The mobility approach as currently defined in VCC requires the mobile device to be the decision maker of mobility events. The mobile device continually monitors received signal strengths from both IMS and CS cellular network domains. When the received signal’s strengths reach or exceed pre-configured thresholds on the mobile device that favors a particular access network, the mobile device makes the decision to initiate a mobility event towards that access network.
 
This approach is sensible and may prove to be sufficient at least for smaller scale deployments. However, as the number of user sessions, mobility events, and bandwidth consumption increases, the impact on operator network resource consumption must be considered. Therefore, the network—and, ultimately, the operator—needs to have control over domain transfer events instead of the mobile device in order to take into consideration any impact on network resource utilization.
 
As such, in addition to received signal strengths, operators need to take into account network resource related issues such as load-balancing and available bandwidth or QoS threshold for triggering a mobility event. The mobile device has no visibility into the overall network characteristics other than received signal strengths, and therefore cannot appropriately make handoff decisions based on network resource related attributes.
 
 
The ideal IMS service mobility solution should therefore give operators the ability to establish network resource related handoff policies in addition to signal strength based triggers. Furthermore, the solution should be able to provide the capability to dynamically enforce the operator-established handoff policies based on prevailing network resource conditions. The enforcement of handover policies should be implemented at the network as opposed to the mobile device.
 
IP Bearer-Awareness in Supporting Mobility Events
 
Today’s VCC definition focuses on the signaling aspects of domain transfer. While defining the signaling call flows to enable seamless domain transfer is absolutely necessary, a perhaps overlooked aspect of domain transfer has to do with bearer path anchoring and handling during mobility events.
 
More importantly, as discussed previously, network resource related attributes need to be taken into consideration when making mobility event decisions. Simply looking at received signal strengths from different access domains is not sufficient.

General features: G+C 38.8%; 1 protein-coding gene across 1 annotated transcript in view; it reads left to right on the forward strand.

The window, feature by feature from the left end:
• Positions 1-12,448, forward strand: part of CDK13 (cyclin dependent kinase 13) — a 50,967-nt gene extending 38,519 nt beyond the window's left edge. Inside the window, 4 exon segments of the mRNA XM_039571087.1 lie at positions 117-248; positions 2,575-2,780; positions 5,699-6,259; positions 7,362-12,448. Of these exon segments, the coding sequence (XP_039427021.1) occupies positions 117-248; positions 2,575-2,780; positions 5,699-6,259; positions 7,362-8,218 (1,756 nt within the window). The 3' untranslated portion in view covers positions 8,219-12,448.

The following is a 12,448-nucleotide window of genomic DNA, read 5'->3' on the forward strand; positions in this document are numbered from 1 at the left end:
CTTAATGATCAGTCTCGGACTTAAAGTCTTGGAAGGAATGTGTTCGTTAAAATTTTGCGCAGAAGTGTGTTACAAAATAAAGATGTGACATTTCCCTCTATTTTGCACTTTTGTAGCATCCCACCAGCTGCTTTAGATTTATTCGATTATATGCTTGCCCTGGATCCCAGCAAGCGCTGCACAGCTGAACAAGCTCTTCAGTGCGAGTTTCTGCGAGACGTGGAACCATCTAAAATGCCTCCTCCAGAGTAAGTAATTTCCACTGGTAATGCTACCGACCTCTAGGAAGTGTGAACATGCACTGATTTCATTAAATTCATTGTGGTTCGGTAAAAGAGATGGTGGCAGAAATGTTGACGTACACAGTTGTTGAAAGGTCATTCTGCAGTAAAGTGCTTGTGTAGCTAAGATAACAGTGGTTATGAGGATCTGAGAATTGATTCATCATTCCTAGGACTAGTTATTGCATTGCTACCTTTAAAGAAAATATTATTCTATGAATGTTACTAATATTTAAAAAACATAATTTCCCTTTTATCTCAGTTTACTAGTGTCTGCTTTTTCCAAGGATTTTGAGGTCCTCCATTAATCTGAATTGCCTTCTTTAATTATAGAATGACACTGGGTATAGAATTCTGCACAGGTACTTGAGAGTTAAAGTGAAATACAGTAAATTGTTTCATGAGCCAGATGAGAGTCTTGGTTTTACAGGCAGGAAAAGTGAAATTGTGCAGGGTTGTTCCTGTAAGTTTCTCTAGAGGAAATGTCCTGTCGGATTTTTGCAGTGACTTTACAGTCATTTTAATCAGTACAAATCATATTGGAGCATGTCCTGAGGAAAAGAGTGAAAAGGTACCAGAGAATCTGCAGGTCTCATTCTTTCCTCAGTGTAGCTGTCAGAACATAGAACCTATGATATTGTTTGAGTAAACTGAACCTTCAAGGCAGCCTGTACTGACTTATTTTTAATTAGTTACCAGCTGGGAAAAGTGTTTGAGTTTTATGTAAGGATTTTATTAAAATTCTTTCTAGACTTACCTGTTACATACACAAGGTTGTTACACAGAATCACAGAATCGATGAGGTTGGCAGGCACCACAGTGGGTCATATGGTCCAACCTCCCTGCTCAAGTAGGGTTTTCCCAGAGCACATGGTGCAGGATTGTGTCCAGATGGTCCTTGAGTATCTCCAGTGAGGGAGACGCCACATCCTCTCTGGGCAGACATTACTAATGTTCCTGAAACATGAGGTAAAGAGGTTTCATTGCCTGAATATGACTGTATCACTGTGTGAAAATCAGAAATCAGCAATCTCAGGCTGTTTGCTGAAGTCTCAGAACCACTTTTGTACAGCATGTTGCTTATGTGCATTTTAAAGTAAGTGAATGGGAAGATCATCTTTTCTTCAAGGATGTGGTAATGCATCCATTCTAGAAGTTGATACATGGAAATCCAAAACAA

Consider the scenario where an active session is accessing the IMS domain via Wi-Fi across a DSL line. Suppose the DSL line becomes corrupt but the signal strength received from the Wi-Fi access point remains at 100 percent, full strength. Using today’s VCC method for making domain transfer decisions, the mobile device will decide to remain on the Wi-Fi access domain based on the 100 percent signal strength indicator, even though the DSL link has become inactive!
 
As a result, due to the lack of IP bearer awareness, the mobile device will make the wrong domain transfer decision and remain connected to a faulty network domain.
 
To address such scenarios, the IMS service mobility solution needs to have visibility into the IP bearer and be aware of those attributes that serve as domain transfer triggers. The only way to have such IP bearer awareness is through close coupling of bearer and mobility signaling capabilities. Operators looking to maximize end-user satisfaction for seamless domain transfer needs to seek out a complete solution that provides such close synchronization between bearer handling and signaling functions.
 
Summary
 
IMS service mobility has been taking shape by way of the VCC approach. It represents a good first step towards introducing a standardized approach for supporting domain transfer between IMS and CS cellular network domains.
 
However, there is more to IMS service mobility than what VCC can provide. Operators must consider how they will deliver services beyond voice, support supplementary services, and manage mobility events in a scalable fashion to fully realize the promise and potential of IMS.
 
More importantly, given that complete VCC standardization that includes supplementary service support will not be available until the 3GPP Release 8 timeframe, operators need to consider the time-to-market impact of waiting to deploy FMC services. 
 
First movers in FMC will have a significant advantage, and operators that harness infrastructure solutions complying with standards—while offering innovative approaches to the requirements beyond the VCC effort—are most likely to garner the majority of FMC customers and revenue. 
 
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Allan Baw is Director of Product Management in the Mobility Solutions department at Stoke, a company dedicated to accelerating the adoption of IP-based communications by solving the service delivery challenges associated with network convergence and mobility.